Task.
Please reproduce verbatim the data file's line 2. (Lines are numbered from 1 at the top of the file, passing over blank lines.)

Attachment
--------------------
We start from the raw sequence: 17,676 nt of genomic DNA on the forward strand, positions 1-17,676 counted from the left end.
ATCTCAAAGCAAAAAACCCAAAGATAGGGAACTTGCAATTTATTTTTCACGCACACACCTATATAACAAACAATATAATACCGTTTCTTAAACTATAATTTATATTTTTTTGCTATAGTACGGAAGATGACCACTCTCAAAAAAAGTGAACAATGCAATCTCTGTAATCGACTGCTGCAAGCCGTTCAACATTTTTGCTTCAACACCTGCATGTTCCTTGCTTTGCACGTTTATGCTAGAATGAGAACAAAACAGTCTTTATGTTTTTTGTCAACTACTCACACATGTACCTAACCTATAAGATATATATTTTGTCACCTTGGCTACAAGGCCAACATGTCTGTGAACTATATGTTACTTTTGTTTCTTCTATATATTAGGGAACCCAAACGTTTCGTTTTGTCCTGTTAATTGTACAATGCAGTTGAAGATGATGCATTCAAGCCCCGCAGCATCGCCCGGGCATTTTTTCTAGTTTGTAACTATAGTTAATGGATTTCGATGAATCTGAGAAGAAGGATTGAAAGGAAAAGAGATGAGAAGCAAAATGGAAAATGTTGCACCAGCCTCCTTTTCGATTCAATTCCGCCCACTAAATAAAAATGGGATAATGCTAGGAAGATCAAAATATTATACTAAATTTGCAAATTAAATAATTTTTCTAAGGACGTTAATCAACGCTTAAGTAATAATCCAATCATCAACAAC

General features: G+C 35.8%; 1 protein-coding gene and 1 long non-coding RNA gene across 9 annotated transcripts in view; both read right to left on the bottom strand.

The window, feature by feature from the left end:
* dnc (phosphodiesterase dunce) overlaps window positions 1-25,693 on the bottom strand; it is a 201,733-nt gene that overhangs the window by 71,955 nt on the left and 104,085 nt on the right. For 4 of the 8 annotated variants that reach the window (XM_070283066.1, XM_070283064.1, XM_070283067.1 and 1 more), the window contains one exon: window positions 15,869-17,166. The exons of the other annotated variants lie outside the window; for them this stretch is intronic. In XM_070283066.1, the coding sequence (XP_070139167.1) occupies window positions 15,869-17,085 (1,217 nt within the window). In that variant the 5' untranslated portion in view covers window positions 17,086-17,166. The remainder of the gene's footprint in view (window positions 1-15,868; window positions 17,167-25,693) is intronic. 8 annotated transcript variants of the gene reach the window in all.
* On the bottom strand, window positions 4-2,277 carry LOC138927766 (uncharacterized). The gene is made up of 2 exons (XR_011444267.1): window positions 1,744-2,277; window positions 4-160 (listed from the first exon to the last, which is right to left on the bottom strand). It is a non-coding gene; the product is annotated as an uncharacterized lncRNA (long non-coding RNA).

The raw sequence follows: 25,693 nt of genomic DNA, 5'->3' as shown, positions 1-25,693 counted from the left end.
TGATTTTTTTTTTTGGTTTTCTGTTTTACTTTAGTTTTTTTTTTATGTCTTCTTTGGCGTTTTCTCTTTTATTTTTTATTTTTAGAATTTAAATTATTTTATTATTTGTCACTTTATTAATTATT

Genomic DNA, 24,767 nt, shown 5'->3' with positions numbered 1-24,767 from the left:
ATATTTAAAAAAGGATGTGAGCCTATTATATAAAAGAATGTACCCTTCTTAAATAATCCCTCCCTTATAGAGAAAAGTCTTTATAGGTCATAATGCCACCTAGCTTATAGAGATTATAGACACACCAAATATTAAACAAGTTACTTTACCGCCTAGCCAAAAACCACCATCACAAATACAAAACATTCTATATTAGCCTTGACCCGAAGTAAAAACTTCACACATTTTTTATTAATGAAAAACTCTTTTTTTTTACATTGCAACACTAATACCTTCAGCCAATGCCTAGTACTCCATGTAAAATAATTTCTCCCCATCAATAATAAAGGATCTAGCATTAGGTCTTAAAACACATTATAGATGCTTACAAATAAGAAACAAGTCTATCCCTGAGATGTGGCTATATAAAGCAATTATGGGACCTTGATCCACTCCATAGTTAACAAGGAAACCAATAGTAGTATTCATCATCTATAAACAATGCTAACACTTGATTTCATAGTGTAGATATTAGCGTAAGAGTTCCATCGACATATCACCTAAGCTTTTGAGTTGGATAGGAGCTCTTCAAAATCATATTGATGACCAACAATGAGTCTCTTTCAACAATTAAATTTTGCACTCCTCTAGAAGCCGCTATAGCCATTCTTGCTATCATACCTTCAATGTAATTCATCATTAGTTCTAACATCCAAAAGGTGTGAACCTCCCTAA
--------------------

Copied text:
ATCTCAAAGCAAAAAACCCAAAGATAGGGAACTTGCAATTTATTTTTCACGCACACACCTATATAACAAACAATATAATACCGTTTCTTAAACTATAATTTATATTTTTTTGCTATAGTACGGAAGATGACCACTCTCAAAAAAAGTGAACAATGCAATCTCTGTAATCGACTGCTGCAAGCCGTTCAACATTTTTGCTTCAACACCTGCATGTTCCTTGCTTTGCACGTTTATGCTAGAATGAGAACAAAACAGTCTTTATGTTTTTTGTCAACTACTCACACATGTACCTAACCTATAAGATATATATTTTGTCACCTTGGCTACAAGGCCAACATGTCTGTGAACTATATGTTACTTTTGTTTCTTCTATATATTAGGGAACCCAAACGTTTCGTTTTGTCCTGTTAATTGTACAATGCAGTTGAAGATGATGCATTCAAGCCCCGCAGCATCGCCCGGGCATTTTTTCTAGTTTGTAACTATAGTTAATGGATTTCGATGAATCTGAGAAGAAGGATTGAAAGGAAAAGAGATGAGAAGCAAAATGGAAAATGTTGCACCAGCCTCCTTTTCGATTCAATTCCGCCCACTAAATAAAAATGGGATAATGCTAGGAAGATCAAAATATTATACTAAATTTGCAAATTAAATAATTTTTCTAAGGACGTTAATCAACGCTTAAGTAATAATCCAATCATCAACAAC